But, being transparent does not mean hiding pertinent information away where no one can find it.
In the interests of being perfectly clear about my own position: I run a charity that has traditionally received government funding – often for doing the sort of advocacy work which the IEA so detests. However that has changed and we now receive no direct funding from central government – for advocacy or for service delivery – though we are sub-contracted to a small amount of work organising events and producing information on community rights. My views are unaffected by whether we are funded by government or not and my responsibility to advocate for the charities beneficiaries are what guides my work. But, in case anyone mistakenly assumes otherwise, I am not holding myself up as a beacon of good practice….just expressing an opinion.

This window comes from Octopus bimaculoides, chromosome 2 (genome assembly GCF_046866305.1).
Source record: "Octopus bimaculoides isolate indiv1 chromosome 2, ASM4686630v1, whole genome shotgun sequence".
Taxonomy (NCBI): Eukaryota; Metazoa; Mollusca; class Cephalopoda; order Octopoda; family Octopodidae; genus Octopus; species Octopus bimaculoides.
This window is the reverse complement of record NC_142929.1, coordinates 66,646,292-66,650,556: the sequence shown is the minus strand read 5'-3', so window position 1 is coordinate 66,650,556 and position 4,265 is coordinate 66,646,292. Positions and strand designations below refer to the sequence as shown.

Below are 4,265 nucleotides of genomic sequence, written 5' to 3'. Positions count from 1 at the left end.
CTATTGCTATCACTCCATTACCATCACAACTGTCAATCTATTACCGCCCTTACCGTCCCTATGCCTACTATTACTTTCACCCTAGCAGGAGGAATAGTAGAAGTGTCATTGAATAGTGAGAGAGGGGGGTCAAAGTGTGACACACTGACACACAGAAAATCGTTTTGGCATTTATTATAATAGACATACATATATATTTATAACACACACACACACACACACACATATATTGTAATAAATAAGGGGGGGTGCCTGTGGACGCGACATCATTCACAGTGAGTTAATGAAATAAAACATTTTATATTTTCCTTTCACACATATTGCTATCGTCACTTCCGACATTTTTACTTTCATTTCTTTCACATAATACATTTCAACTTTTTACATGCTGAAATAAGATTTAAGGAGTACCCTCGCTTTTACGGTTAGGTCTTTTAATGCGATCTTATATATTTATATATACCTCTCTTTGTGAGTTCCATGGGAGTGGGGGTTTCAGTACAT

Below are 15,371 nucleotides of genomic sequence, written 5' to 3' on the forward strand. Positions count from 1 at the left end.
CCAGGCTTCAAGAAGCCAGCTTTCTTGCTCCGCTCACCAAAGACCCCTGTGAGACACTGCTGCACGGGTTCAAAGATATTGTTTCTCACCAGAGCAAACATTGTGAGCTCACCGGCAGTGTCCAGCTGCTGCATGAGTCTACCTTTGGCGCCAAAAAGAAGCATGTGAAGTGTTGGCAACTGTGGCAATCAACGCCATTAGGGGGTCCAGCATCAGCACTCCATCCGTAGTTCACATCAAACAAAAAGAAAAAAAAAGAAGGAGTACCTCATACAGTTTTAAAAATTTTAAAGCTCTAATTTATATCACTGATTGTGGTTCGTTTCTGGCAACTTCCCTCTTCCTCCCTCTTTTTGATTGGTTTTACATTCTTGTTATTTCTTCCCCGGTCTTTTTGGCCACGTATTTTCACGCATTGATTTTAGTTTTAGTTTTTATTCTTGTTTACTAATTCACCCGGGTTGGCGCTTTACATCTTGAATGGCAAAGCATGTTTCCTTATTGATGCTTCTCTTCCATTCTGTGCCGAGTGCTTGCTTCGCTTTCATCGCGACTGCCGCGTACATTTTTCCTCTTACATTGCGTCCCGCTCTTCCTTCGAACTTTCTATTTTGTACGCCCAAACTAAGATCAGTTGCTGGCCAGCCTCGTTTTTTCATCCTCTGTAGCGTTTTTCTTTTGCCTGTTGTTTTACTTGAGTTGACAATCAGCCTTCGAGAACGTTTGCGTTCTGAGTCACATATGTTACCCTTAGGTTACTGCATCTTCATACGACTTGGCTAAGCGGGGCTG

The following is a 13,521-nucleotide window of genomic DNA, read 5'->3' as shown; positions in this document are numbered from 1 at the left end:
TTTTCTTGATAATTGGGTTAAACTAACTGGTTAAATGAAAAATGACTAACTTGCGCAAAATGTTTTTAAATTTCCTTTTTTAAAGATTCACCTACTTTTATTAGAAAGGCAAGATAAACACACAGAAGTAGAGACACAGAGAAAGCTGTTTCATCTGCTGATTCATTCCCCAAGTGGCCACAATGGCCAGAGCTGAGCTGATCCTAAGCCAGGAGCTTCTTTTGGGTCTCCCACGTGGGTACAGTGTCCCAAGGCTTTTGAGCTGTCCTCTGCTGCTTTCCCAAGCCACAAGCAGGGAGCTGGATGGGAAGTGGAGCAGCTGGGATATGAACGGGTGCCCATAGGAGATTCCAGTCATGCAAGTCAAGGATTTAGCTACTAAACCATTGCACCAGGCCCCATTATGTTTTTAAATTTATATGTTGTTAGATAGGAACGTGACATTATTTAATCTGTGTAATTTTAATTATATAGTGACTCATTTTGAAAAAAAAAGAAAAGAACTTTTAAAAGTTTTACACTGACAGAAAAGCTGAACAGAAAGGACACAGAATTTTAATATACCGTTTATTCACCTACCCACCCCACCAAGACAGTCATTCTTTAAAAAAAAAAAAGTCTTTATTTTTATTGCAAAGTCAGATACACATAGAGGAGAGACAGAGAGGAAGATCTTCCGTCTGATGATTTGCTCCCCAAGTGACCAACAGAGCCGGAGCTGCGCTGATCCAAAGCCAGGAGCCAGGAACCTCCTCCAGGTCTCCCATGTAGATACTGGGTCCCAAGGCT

There is much more we could and should do to; improve government funding of civil society, to ensure that government and charities are fully transparent and accountable and that we create conditions for a diverse and independent civil society to flourish. But with this report, the IEA have contributed nothing to that process of improvement.